Telling the story of a stunning geological event isn’t easy, especially 15,000 years after it happened.
The Washington Geological Survey managed to do it using a story map. Maps, images, videos and text are combined to tell the story of ice age floods that swept across Washington.
It might be difficult to picture floods when you’re standing in a dry canyon, but the clues are everywhere. The story map brings them to life.
It begins with the story of Seattle high school teacher-turned-geologist J. Harlen Bretz.
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Today’s climate-change deniers would be old hat for Bretz. He faced scorn and ridicule when he proposed in the 1920s that Washington’s massive canyons and other geologic formations must have been carved by a major flooding event.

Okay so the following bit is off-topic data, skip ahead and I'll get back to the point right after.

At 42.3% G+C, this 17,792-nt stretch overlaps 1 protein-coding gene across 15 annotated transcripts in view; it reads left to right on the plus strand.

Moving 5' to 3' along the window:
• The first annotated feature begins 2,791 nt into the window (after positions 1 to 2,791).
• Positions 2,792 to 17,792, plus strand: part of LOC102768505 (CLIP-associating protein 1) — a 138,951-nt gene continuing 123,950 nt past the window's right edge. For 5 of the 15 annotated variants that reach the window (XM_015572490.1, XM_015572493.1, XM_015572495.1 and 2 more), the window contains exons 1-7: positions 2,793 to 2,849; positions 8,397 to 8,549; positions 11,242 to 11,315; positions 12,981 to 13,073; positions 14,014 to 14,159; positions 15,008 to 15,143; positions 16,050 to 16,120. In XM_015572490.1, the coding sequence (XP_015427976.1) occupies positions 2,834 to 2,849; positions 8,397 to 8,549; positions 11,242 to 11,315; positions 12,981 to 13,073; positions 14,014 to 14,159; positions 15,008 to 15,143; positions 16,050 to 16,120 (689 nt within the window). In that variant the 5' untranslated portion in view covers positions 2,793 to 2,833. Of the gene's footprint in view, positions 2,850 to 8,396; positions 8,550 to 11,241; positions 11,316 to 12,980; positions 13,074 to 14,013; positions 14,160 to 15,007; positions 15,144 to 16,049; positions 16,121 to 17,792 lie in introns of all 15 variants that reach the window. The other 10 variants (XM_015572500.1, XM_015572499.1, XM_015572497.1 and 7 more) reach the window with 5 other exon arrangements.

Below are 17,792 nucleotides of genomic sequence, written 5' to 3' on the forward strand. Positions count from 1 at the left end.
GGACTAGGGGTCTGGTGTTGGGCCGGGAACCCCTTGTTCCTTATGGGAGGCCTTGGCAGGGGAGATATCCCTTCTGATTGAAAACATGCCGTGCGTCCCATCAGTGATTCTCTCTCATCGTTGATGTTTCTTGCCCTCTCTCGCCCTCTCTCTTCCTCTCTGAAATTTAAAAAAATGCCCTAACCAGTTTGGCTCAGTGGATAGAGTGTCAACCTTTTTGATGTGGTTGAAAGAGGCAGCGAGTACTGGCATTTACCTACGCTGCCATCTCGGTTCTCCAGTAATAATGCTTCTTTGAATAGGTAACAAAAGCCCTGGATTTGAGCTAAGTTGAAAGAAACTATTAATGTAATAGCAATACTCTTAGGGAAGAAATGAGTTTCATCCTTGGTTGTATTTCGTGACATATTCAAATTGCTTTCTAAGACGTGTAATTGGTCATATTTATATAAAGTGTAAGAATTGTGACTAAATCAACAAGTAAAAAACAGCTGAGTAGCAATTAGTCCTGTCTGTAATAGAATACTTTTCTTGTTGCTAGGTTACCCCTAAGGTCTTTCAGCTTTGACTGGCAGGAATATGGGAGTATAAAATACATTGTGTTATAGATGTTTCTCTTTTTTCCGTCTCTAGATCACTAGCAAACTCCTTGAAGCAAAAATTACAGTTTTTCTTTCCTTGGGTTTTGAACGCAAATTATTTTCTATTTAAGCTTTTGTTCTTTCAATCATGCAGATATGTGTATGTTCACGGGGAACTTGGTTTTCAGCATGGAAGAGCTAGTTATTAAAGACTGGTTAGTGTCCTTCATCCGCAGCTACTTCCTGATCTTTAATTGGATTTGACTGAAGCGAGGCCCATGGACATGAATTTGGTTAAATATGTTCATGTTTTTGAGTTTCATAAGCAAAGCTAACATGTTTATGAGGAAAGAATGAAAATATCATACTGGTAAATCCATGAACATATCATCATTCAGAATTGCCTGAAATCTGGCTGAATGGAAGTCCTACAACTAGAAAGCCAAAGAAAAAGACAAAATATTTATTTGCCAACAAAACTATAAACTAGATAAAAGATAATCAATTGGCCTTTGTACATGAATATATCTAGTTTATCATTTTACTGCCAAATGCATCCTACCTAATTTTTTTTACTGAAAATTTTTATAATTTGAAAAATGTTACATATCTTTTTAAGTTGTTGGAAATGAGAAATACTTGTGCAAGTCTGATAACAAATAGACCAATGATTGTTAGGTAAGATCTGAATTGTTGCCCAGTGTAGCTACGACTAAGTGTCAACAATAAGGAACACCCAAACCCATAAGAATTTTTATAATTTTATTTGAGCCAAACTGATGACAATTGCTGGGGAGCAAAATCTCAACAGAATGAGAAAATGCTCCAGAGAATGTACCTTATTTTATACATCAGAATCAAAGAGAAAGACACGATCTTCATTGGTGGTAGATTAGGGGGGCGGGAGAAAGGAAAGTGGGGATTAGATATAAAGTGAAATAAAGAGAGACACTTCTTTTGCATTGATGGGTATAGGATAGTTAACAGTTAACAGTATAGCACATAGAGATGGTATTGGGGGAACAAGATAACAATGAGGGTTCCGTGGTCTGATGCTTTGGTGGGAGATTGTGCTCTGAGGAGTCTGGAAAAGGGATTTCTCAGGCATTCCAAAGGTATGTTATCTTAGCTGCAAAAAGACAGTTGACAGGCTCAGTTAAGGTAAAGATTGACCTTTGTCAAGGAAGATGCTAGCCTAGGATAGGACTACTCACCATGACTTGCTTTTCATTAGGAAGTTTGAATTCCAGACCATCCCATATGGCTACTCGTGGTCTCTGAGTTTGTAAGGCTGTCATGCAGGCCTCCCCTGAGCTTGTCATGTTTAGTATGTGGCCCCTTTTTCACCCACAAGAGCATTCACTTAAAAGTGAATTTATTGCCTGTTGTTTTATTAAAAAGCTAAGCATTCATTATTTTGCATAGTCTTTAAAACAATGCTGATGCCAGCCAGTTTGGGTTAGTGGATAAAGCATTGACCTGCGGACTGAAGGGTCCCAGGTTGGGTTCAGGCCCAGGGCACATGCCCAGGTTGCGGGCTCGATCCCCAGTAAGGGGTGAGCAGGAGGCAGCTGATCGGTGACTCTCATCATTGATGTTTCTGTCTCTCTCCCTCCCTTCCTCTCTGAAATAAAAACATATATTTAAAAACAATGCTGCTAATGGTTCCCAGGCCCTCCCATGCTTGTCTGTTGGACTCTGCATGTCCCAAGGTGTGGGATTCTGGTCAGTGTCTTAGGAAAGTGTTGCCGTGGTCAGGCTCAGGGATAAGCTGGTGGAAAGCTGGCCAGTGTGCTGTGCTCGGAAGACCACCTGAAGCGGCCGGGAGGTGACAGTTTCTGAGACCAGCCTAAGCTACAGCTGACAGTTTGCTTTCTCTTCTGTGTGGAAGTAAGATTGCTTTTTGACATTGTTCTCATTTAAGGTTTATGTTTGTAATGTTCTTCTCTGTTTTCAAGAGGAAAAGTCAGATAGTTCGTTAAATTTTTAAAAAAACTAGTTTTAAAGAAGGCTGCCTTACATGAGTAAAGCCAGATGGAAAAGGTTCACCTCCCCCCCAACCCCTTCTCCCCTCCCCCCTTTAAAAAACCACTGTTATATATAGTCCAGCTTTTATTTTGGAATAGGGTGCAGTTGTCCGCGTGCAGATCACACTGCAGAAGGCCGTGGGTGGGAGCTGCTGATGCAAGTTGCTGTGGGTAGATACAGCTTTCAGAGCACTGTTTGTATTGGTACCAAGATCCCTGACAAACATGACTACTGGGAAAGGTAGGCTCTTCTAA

His theories are now scientific fact, and the new story map shows why.
Users simply scroll through the site, which does the rest with overlays, videos and other bells and whistles.
The path of ancient Glacial Lake Missoula’s floodwaters are shown as they sweep from present-day Montana into Washington over 2,000 years.
Aerial photography and lidar imaging show ancient ripples at West Bar and the bizarre Potholes Coulee near Trinidad.
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